The commissioners of 1848 were men of an entirely different stuff, who came out of a completely different environment. With their leaders, the members of the provisional government, they belonged to a bourgeoisie that had become doctrinaire and had inevitably, from that time, become separated from the people. The heroes of the great revolution were to them what the tragedies of Corneille and Racine had been to literature—conventional models. They wanted to copy them, but the life, passion, the sacred fire was no longer there. Where deeds were required had only been able to make some empty phrases, some grimaces. When they found themeselves in the midst of the proletariat, they felt ill at ease, like otherwise honest people who feel the need to deceive. They strove and strove to find a living word or fruitful thought, but they found nothing.
In all of this revolutionary phantasmagoria of 1848, there have only been two really serious men, though absolutely dissimilar from one another; they were Proudhon and Blanqui. All the rest were only bad actors who played at Revolution, as the guilds of the Middle Ages played the Passion, until the moment when Louis Bonaparte came to bring down the curtain.
The instructions that the commissioners of 1848 received from Ledru-Rollin were as inconsistent and vague as the thoughts themselves of that revolutionary. They were all the great words of 1793, without any of the great things or goals, nor especially the energetic resolutions of that era. Ledru-Rollin, like the rich bourgeois and rhetorician that he is, has always been the natural and instinctive enemy of socialism. Today, after great effort, he has finally managed to understand the cooperative societies, but it does not feel strong enough to go further.
Louis Blanc, that Robespierre in miniature, that worshipper of the intelligent and virtuous citizen, is the type of the State communist, the doctrinaire and authoritarian socialist. He wrote in his youth a whole little book on “The Organization of Labor,” and even today, in the presence of the immense labors and phenomenal development of the International, he still remains there. Not a breath of his speech, not a glimmer from his brain has given life to anyone. His intelligence is sterile, as his whole personality is dry. Today still, in a letter recently addressed to the Daily News, in the presence of the horrible and fratricidal butchery to which the two most civilized nations in the world have been delivered, he has not found anything in his head and heart, besides this advice that he addresses to the French republicans, “to propose to the Germans, in the name of the brotherhood of nations, a peace equally honorable for the two nations.”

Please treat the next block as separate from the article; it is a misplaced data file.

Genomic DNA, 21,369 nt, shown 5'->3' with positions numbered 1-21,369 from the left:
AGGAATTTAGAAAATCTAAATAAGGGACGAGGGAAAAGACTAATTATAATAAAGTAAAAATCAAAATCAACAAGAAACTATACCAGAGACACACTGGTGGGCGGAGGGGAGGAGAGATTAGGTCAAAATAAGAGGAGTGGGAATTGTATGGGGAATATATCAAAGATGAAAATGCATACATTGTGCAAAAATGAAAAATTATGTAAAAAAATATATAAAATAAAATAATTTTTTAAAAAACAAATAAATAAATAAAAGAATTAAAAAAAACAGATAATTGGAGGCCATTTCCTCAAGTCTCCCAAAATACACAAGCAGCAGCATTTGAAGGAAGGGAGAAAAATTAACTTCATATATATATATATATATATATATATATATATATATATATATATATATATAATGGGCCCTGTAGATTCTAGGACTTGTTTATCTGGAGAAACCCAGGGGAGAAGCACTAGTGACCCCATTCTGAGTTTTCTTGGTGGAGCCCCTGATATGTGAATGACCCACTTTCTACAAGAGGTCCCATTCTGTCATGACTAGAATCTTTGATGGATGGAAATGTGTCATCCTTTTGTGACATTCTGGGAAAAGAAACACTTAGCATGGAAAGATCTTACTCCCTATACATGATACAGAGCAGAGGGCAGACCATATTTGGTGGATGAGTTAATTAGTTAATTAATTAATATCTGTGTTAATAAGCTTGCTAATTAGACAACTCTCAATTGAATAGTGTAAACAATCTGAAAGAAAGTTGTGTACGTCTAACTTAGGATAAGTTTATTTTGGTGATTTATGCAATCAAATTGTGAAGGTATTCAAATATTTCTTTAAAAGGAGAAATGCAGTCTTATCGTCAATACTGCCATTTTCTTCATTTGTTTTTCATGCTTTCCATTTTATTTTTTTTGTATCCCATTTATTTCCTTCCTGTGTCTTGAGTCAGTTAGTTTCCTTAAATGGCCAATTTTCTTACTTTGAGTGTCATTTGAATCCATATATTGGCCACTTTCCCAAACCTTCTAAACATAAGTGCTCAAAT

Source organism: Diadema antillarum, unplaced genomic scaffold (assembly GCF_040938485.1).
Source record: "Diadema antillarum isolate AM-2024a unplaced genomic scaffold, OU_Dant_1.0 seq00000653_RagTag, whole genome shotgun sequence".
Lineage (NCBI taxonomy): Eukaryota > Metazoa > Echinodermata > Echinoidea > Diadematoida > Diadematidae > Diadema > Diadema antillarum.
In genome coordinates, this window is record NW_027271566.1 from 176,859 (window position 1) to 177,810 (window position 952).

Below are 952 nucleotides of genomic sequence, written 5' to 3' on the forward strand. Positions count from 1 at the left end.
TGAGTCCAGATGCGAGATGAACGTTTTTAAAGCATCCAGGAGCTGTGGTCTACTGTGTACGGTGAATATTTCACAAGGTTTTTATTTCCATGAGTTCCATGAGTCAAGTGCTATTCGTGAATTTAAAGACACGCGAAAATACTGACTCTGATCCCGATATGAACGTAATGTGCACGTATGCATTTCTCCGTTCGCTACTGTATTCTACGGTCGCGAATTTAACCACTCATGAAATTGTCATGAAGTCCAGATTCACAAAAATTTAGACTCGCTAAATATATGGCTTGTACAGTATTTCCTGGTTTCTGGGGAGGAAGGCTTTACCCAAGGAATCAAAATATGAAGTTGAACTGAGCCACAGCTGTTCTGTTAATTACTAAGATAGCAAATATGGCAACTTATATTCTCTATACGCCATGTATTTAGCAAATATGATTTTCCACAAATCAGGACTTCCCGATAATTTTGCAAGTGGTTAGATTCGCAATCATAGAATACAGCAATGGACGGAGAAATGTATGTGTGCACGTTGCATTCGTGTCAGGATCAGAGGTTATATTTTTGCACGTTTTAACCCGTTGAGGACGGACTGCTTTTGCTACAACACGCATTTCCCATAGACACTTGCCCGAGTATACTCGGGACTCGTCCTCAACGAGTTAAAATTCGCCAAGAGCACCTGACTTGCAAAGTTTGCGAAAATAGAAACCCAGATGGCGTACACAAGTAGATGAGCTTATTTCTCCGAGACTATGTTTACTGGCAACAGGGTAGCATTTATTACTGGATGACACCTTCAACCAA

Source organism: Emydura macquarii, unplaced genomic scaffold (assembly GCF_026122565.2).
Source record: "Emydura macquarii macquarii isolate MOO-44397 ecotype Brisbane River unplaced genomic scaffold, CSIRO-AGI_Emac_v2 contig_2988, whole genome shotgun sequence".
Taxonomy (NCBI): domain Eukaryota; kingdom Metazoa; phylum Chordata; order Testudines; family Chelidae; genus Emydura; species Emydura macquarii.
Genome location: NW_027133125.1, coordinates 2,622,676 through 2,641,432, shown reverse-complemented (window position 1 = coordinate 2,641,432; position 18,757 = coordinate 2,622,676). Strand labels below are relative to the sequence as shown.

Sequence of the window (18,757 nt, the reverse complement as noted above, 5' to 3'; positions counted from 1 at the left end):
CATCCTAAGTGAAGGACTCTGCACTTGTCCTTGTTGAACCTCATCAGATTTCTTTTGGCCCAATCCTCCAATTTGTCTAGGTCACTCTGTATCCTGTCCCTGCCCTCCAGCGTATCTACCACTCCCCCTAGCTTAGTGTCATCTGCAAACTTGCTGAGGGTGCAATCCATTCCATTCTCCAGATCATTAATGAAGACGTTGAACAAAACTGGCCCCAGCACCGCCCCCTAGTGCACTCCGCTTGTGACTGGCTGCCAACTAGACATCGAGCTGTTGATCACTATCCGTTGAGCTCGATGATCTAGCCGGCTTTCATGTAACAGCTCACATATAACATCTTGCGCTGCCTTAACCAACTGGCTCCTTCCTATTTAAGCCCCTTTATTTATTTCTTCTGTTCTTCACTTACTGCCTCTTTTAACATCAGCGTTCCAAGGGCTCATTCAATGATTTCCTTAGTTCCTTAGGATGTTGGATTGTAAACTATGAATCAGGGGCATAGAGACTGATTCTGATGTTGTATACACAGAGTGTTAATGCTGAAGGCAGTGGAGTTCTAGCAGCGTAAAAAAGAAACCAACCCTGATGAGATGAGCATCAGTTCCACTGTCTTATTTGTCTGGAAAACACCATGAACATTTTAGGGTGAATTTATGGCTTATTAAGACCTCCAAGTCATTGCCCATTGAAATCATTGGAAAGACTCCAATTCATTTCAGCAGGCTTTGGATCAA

Ledru-Rollin and Louis Blanc had been, as we known, the two great revolutionaries de 1848, before the days of June: the one a bourgeois lawyer, a rhetorician puffed up with Dantonesque looks and ambitions; the other, a Robespierre-Baboeuf reduced to the most paltry proportions. Neither has known how to think, to will, nor above all to dare. Besides, the Bishop Lamourette of that time, Lamartine, had impressed on all the acts and all the men of that era, except Proudhon and Blanqui, his false note and his false character of conciliation, - that conciliation that means, in reality, the sacrifice of the proletariat to the bourgeoisie, which led to the June days.
The extraordinary commissioners therefore left for the provinces, carrying in their pockets the instructions of these great men,—rather the recommendations of a very real reactionary character, that were made to them by the moderate republicans of the National, Marrast, the Bastide, Jules Favre, etc.
Is it any wonder that these unfortunate commissioners did nothing in the departments, if not to stimulate everyone’s discontent, by the dictator’s tone and manner that it pleased them to put on. We laughed at them, and they exerted no influence. Instead of turning to the people, and only to the people, like their predecessors of 1793, they were only concerned with seeking to convert the privileged classes to the republic. Instead of organizing popular power everywhere by unleashing the revolutionary passions, they preached moderation, peace, patience to the proletariat, with blind faith in the generous intentions of the provisional government. The revolutionary circles of the provinces, intimidated at first by that revolution that had fallen so unexpectedly on their head and by the arrival of the Paris commissioners, took courage again when they saw that these gentlemen did not know anything but the phrases and were themselves afraid of people; and the outcome of the mission of Commissioners of 1848 was the sad Constituent Assembly that you know.